December 2020 was a huge month for fights, and we got a lot of great action during the month. Thankfully with so many great bouts fans were entertained through the entire month. We were also happy to have a lot of fights that didn't get much fan attention. Today we look at one of those bouts as dig in to the Treasure Trove again for what was one of the most impressive debut performances of the year.
Kanta Kawamura (0-0) Vs Koyo Nakayama (0-0)
On December 8th Korakuen Hall played host to a rather small card, that had 7 bouts on it, including 3 all debutant bouts. Only 2 bouts were scheduled for more than 4 rounds and it was a card that was easy to overlook, even with the involvement of the brilliant Ichitaro Ishii acting as the promoter.
One of the all debutant bouts took place at a contracted 51.5KG's, just over 113.5lbs, and saw Kanta Kawamura, from the KG Yamato Gym, take on Koyo Nakayama, from the Hachioji Nakaya Gym.
On paper there was no reason to be too excited about this one. It was just an all debutant clash a few weeks before Christmas. But to the two men, this one mattered. It was their debut!
Aged 21 coming in to this Kawamura was the slightly older and taller fighter, but other than that it was hard to say he had any advantages. There was no amateur record that stood out, there was nothing about him that screamed he was anything special or that he would be in a fun bout. Nakayama was only slightly younger, at 20, and was giving away around 3" but again there was nothing to say he was going to be in a bout was memorable here. He, like Kawamura, was also not a fighter with any sort of notable amateur background.
Going in to this neither man was touted. Neither man had any notable publicity, and both went in looking to make a statement, and make people sit up and take notice.
From the opening bell Nakayama came out like he knew Christmas was just around the corner. He was aggressive, fighting like a raging bull, storming out of his corner. It seemed as if he felt the quicker he won, or lost, the sooner Christmas would be here and the sooner he could tuck into some KFC. Kawamura on the other hand fought sensibly, backing up, making Nakayama miss, using his reach and skills and landing counters.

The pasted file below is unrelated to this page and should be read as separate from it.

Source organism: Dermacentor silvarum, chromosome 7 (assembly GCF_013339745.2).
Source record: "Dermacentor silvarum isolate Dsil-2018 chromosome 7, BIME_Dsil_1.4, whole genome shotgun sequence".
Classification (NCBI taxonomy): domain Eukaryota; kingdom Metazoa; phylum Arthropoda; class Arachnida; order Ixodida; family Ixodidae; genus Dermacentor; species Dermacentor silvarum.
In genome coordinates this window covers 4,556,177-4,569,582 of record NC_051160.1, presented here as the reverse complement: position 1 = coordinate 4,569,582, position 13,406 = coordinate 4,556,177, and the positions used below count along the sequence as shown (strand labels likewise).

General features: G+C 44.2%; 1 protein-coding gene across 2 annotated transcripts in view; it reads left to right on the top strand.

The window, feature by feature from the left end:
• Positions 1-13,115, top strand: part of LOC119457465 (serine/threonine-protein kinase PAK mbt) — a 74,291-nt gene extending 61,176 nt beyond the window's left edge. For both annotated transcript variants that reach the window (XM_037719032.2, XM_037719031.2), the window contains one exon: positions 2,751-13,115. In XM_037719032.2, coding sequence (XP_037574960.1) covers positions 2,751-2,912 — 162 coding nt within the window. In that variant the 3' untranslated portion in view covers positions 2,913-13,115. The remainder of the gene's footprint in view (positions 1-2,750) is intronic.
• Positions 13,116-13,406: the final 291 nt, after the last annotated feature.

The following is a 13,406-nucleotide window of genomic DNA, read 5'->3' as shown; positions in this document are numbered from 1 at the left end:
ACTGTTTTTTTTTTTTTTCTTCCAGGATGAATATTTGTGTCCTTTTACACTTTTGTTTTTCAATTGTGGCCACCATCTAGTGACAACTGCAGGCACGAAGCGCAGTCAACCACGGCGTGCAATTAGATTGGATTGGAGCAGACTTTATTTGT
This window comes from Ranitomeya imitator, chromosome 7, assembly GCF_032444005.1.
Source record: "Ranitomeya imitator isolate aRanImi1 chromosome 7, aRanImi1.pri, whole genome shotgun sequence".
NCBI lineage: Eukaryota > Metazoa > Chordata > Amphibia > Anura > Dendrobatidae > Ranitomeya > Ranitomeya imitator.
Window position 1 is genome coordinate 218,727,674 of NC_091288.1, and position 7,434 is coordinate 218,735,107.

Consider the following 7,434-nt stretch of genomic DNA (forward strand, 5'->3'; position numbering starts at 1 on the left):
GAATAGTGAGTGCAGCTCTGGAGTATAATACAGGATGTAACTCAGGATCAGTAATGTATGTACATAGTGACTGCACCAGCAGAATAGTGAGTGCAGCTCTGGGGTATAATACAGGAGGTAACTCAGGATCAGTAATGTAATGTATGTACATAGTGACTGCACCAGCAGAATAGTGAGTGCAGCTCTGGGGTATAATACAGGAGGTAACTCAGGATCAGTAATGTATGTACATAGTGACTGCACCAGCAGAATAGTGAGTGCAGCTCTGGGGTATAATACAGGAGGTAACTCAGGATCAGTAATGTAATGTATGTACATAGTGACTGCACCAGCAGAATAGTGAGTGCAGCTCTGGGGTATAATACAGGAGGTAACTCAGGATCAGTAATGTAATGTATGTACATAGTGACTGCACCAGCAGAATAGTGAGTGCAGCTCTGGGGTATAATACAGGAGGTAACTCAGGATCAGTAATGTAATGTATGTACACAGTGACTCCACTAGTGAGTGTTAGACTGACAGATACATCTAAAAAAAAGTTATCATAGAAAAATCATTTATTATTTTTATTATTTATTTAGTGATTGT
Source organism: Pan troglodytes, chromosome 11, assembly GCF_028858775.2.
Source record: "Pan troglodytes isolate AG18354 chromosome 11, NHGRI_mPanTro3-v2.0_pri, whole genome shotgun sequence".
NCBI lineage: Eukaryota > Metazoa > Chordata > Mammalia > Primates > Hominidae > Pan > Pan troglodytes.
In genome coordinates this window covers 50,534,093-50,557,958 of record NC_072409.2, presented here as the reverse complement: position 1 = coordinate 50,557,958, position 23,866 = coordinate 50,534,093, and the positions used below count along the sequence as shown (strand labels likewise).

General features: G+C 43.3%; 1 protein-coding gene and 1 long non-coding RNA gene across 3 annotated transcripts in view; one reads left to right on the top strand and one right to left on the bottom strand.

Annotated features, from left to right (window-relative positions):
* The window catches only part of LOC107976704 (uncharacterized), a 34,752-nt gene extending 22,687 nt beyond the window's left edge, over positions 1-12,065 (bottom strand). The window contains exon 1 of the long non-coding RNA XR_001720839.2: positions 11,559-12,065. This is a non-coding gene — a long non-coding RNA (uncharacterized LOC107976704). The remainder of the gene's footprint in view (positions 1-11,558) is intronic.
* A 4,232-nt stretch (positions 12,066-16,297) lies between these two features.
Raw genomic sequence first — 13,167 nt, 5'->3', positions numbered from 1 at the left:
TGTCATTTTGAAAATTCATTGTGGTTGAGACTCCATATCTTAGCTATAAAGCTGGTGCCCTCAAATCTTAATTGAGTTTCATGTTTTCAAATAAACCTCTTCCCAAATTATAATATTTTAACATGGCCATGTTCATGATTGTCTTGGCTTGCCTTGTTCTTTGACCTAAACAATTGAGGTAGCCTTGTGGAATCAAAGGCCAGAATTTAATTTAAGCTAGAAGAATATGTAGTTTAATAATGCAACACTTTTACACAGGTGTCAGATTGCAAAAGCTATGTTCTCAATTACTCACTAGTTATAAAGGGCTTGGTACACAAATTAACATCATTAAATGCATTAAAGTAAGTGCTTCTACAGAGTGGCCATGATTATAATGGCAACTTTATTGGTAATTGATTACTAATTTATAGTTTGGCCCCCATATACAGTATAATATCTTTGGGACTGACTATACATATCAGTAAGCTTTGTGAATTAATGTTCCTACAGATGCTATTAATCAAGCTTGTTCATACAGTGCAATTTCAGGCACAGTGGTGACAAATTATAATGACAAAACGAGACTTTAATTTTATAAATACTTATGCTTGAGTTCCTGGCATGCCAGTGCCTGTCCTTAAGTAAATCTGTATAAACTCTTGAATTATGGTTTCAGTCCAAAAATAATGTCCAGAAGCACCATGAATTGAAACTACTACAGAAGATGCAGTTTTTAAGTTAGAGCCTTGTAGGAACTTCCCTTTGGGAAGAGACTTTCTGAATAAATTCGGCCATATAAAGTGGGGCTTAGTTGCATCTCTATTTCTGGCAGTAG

From the first 10 seconds it was clear this one was not going to go the distance, and soon afterwards the two stood and traded. It was clear, there and then, that Nakayama was completely out of his depth. He didn't care though. He knew he had to continue pressuring, hoping to land something to turn the fight around. He had come to fight and fight he would!
Sadly the effort and desire of Nakayama was for nought with Kawamura luring Nakayama into one mistake too many, landing two huge right hands as Nakayama flailed away, then an uppercut as veteran referee Akihiko Katsuragi stepped in and waved this over. In just over 100 seconds Kawamura had made us fans and so to had Nakayama.
Although this was an all debutant bout the men were clearly on different levels. The winner showed he had the tools to go a long way, but the loser, he showed that he has the tools to be a very fan friendly fighter. Both guys here won us over and we'll not complain about that!
One thing we don't usually get in Asia are bouts involving the big lads, the Heavyweights. They are few and far between in the Orient, and many of the Heavyweights from Central Asia are off making their name in the US, with very few of them really being involved in memorable bouts. Back in November 2020 however we got a rare Korean Heavyweight fight, and man was this a spectacle we got the intensity and action of a typical Korean bout but with men who were much bigger than fighters who typically fight in a Korean style.
With that in mind lets look at this weeks Treasure Trove bout! And it's a good one, even if it's just a touch unusual for a bout in Asia!
Sung Min Lee (7-1, 2) vs Hyun Tae Bae (6-1-1, 4)
In corner was Korean Heavyweight champion Sung Min Lee, who was looking to make his first defense around 17 months after winning the title. Lee's reign had been a weird one outside of the ring, due to various bouts being cancelled and Covid19 scuppering various plans including a bout in Japan. Despite not defending the belt for over a year he had remained, arguably, the best in Korea in the weight class, and won his last 6 bouts. Although not a world beater he was a decent fighter, he came to fight and typically came in decent shape, typically weighting in around 220lbs. This bout however saw him come in at a career heaviest, 234¾lbs, after a career longest lay off.
In the opposite corner was 31 year old challenger Hyun Tae Bae, who had debuted way back in 2013 but had had a very stop-start career. Typically Bae had been fighting at Cruiserweight, where he had won a Korean title, and in fact it was possible that he could have made Light Heavyweight had he needed to, something backed up by a 2016 bout where he weighed in at 176lbs. Coming in to this he had very little momentum. He had fought just twice in the previous 4 years, was only a few bouts removed from a TKO loss to Quintin Carey. Despite being a natural Light Heavyweight-come-Cruiserweight he was the taller man, and was, in many ways, the more natural boxer, whilst Lee was a natural fighter.